Walter Cronkite died on July 17, 2009. Understandably, people are focused on what a great newsman he was. He reported concisely, fairly, and rarely broke out from behind the fourth wall. When you look at journalism today, especially television journalism, what you find is that Cronkite and his peers were, sadly, perhaps the last of televisions true journalists.
I rarely watched Cronkite. My father was a Huntley & Brinkley man, and in those days of one TV per household, the dial was pretty much ruled by whatever dad wanted to watch. For some reason my father didn’t cotton to “Uncle Walter”. I think it was only during the lunar landings that we spent any time watching him at all because none of his peers were as good, and CBS’s coverage overall was typically better.
Walter Cronkite was noted for his catch-phrase “That’s the way it is.” And, truly, that’s the way it was. He reported the verified and mulled facts. No commentary. No editorialising (well, the news did have some, but not from him). Just the news. I miss that.
As I flip through the myriad channels that purport to report news/information, I soon stop flipping and go back to doing something productive. Journalism on CNN? Not so much. Journalism requires time to gather facts, to consider what they mean, and to share what is relevant. CNN started as that, but it soon devolved into an unfiltered, raw-footage behemoth whose primary task was to fill a 24/7 hunger.
FOXNews? Don’t get me started. That is even worse than CNN (though by less of a margin every day, not because FOXNews is improving, but that CNN is falling to their level ). It’s more a bully-pulpit than it is a journalistic enterprise.
(It’s sad that the satires of The Daily Show, The Colbert Report, and The Onion actually present themselves as saner manifestations of the mainstream journalistic media.)
And I’m not necessarily talking about the “shouting heads”. Just changing a minor news story that used to be something like:
John Smith fell to his death from a grain elevator located just outside Lawrence, Kansas. It is the third such incident in the past five years. Investigators are on the scene and expect to release a report by the end of the week.
To the more modern:
John Smith tragically fell to his death today. This fall, from the sort of grain elevator that has long been a concern with local Kansans, brings into stark relief the dangers to workers responsible for providing food to America’s tables. Even with the five-year death toll now leaving three families without their loved ones, officials have been reluctant to give an immediate cause for the accident but indicate that investigators have rushed to the scene in the expectation that some answers will be available before another tragedy like this happens again.
The newer version is filled with dubious adjectives and implications intended to incite viewer interest and outrage (and thus keep them tuned). It’s also wordier, so as to fill up time. This wordiness also underlines the off-the-cuff nature of much reporting. But, despite the wordiness, more useful information isn’t there for consumption. In fact, because of the slant placed on the story, even less useful information is delivered.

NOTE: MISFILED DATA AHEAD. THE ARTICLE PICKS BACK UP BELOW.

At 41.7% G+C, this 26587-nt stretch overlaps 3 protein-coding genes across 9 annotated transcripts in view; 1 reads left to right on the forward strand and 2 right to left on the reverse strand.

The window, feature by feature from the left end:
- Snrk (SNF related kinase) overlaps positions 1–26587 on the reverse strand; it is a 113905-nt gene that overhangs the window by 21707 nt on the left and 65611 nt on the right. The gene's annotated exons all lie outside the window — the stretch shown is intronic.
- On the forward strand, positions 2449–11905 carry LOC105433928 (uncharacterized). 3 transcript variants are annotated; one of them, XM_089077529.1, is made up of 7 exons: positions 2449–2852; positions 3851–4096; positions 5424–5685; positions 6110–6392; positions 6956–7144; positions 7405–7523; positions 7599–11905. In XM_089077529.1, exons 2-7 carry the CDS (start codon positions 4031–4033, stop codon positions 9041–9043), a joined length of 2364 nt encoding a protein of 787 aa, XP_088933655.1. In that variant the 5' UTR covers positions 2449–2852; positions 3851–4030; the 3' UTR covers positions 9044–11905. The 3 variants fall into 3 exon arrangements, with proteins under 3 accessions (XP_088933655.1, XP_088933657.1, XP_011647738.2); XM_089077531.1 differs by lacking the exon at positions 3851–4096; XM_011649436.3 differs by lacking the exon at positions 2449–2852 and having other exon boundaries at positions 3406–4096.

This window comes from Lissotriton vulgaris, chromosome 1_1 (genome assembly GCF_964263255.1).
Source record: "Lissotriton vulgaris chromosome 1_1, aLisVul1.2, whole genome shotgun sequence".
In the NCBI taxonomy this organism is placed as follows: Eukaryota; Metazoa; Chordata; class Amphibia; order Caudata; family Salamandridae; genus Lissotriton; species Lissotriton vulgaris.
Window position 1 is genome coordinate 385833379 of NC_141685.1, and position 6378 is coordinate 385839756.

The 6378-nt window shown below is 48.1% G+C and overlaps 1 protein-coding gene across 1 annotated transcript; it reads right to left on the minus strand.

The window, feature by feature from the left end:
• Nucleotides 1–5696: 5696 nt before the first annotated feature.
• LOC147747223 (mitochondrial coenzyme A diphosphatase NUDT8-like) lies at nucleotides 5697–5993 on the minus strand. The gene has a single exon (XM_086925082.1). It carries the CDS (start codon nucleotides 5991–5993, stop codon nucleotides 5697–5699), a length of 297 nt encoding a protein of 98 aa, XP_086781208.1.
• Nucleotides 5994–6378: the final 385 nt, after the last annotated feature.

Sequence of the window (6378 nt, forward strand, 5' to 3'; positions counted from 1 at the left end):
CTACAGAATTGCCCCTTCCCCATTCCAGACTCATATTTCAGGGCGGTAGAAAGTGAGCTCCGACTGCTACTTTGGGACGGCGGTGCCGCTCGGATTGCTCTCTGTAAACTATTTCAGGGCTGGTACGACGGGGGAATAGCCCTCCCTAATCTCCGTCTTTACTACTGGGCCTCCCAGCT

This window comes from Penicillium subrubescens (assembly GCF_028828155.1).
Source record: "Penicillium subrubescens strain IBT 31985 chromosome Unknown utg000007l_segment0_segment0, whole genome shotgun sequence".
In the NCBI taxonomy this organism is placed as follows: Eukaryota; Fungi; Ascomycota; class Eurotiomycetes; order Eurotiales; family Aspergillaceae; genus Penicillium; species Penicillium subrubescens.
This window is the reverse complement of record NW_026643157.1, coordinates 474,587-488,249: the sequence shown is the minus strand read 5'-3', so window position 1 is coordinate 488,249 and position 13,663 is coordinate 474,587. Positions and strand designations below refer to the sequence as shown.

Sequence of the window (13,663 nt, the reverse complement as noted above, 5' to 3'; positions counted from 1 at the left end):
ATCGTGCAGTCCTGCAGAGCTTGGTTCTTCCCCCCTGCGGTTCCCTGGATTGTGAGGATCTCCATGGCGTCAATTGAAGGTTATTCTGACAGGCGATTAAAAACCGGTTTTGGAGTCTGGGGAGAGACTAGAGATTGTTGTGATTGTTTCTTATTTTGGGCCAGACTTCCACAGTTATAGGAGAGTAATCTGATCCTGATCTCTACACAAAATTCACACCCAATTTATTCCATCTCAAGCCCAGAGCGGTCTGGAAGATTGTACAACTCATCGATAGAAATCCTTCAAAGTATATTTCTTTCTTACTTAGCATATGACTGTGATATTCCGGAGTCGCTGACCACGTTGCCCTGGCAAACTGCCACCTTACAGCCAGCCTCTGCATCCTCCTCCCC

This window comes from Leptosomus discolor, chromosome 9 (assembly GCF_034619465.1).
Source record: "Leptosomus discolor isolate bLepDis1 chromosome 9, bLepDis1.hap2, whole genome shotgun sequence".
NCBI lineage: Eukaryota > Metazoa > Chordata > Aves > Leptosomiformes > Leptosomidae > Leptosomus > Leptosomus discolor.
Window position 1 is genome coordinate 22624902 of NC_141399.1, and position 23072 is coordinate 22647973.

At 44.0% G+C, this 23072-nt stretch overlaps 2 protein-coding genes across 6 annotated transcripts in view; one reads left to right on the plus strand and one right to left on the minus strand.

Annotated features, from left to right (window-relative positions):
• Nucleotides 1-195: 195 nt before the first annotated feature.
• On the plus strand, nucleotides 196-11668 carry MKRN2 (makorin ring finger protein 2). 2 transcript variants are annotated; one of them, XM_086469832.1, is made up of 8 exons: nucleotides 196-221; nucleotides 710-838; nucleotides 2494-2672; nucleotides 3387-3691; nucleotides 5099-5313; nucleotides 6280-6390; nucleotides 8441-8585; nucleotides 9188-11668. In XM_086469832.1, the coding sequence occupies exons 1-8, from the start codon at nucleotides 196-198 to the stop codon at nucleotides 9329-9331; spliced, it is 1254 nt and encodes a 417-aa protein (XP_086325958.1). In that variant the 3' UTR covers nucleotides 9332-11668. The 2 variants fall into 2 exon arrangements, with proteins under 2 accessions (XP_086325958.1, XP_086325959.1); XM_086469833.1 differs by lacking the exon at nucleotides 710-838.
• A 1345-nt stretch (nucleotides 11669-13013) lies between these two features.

To what end? It certainly isn’t the public interest. No, it’s intentionally sensationalized solely for the purpose of raising emotions so that people will have a neurochemical thrill when they tune into the news. Basically it’s about the carnival barker getting the marks to part with their money/time and see the freak show inside the tent.
Whether it is local, national, or cable, too much of what passes for news is like this. Needless to say, I watch as little as I can get away with. Too much makes me bilious.
What I’d like to see is a news program that Walter Cronkite would have been at home in. You give the facts and then you move on to the next story. You follow up only when the facts warrant. If a subject needs more depth, then you do an expanded program (a.k.a. “a special report”) on just that one topic. No editorializing. No opinions passing as thoughtful analysis. Just the news.
In today’s America, would such a program find an audience? I’d like to think it could, but even if it couldn’t, such a program is desperately needed. I know I’m not the only one sickened at the state of journalism today. Stories are more complex than cell-phone-videos and tweets can possibly convey. Perhaps at one time these sorts of raw data could be interpreted well by the public, but so many Americans are so under-educated and under-trained in the skills needed to interpret meaning from raw data that it just become fodder for propagandist agendas. Is it hardly a surprise that news about celebrities garners so much attention and air-time?
My grousing isn’t a condemnation of the press. Press freedom must be maintained for all. The first amendment’s guarantee was to ensure that people wouldn’t be muzzled. But in this interpretation, “the press” doesn’t mean journalism. It means publishing. “Journalism”, the legendary “fourth-estate” has a higher mandate. People like Walter Cronkite met that high standard. I wonder if another will even rise up and give the people not only what they deserve but what they need?
Journalism isn’t easy. It isn’t about being young, or well coiffed, or having your byline announced whenever you speak/write. It’s about caring to deliver the news in as factual and complete a way as possible.
Isn’t it amazing how, in the 60s, when TV news was 1/2-hour, that the public was actually better informed? I don’t often like to take a step back, but I think the time has come when we must. I miss journalism. I miss being able to uncynically trust the information I was presented with. I miss Uncle Walter.